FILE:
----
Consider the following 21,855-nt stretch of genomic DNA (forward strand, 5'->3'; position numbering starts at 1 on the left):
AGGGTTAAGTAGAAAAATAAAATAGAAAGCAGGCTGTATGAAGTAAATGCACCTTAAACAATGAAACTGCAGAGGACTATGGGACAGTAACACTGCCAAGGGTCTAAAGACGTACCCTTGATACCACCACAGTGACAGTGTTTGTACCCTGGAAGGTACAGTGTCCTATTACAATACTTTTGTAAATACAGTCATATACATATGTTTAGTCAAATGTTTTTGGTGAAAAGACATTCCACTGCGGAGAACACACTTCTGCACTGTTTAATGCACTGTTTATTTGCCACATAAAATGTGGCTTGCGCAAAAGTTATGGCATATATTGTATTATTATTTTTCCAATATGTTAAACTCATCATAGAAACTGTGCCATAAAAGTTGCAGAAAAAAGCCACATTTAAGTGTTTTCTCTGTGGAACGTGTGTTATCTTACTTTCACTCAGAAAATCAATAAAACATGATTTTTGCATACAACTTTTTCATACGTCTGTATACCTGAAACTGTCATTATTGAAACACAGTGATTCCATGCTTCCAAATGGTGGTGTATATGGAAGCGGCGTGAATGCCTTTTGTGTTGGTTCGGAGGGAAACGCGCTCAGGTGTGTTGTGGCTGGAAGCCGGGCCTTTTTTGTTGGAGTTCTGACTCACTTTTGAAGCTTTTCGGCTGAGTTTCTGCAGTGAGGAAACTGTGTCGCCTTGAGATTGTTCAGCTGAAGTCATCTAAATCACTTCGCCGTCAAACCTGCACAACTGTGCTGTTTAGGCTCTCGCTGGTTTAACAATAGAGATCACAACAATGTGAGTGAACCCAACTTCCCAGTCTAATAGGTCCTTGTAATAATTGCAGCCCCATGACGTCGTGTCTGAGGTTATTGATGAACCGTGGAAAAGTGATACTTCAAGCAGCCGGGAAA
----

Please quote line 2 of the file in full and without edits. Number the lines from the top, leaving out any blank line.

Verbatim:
AGGGTTAAGTAGAAAAATAAAATAGAAAGCAGGCTGTATGAAGTAAATGCACCTTAAACAATGAAACTGCAGAGGACTATGGGACAGTAACACTGCCAAGGGTCTAAAGACGTACCCTTGATACCACCACAGTGACAGTGTTTGTACCCTGGAAGGTACAGTGTCCTATTACAATACTTTTGTAAATACAGTCATATACATATGTTTAGTCAAATGTTTTTGGTGAAAAGACATTCCACTGCGGAGAACACACTTCTGCACTGTTTAATGCACTGTTTATTTGCCACATAAAATGTGGCTTGCGCAAAAGTTATGGCATATATTGTATTATTATTTTTCCAATATGTTAAACTCATCATAGAAACTGTGCCATAAAAGTTGCAGAAAAAAGCCACATTTAAGTGTTTTCTCTGTGGAACGTGTGTTATCTTACTTTCACTCAGAAAATCAATAAAACATGATTTTTGCATACAACTTTTTCATACGTCTGTATACCTGAAACTGTCATTATTGAAACACAGTGATTCCATGCTTCCAAATGGTGGTGTATATGGAAGCGGCGTGAATGCCTTTTGTGTTGGTTCGGAGGGAAACGCGCTCAGGTGTGTTGTGGCTGGAAGCCGGGCCTTTTTTGTTGGAGTTCTGACTCACTTTTGAAGCTTTTCGGCTGAGTTTCTGCAGTGAGGAAACTGTGTCGCCTTGAGATTGTTCAGCTGAAGTCATCTAAATCACTTCGCCGTCAAACCTGCACAACTGTGCTGTTTAGGCTCTCGCTGGTTTAACAATAGAGATCACAACAATGTGAGTGAACCCAACTTCCCAGTCTAATAGGTCCTTGTAATAATTGCAGCCCCATGACGTCGTGTCTGAGGTTATTGATGAACCGTGGAAAAGTGATACTTCAAGCAGCCGGGAAA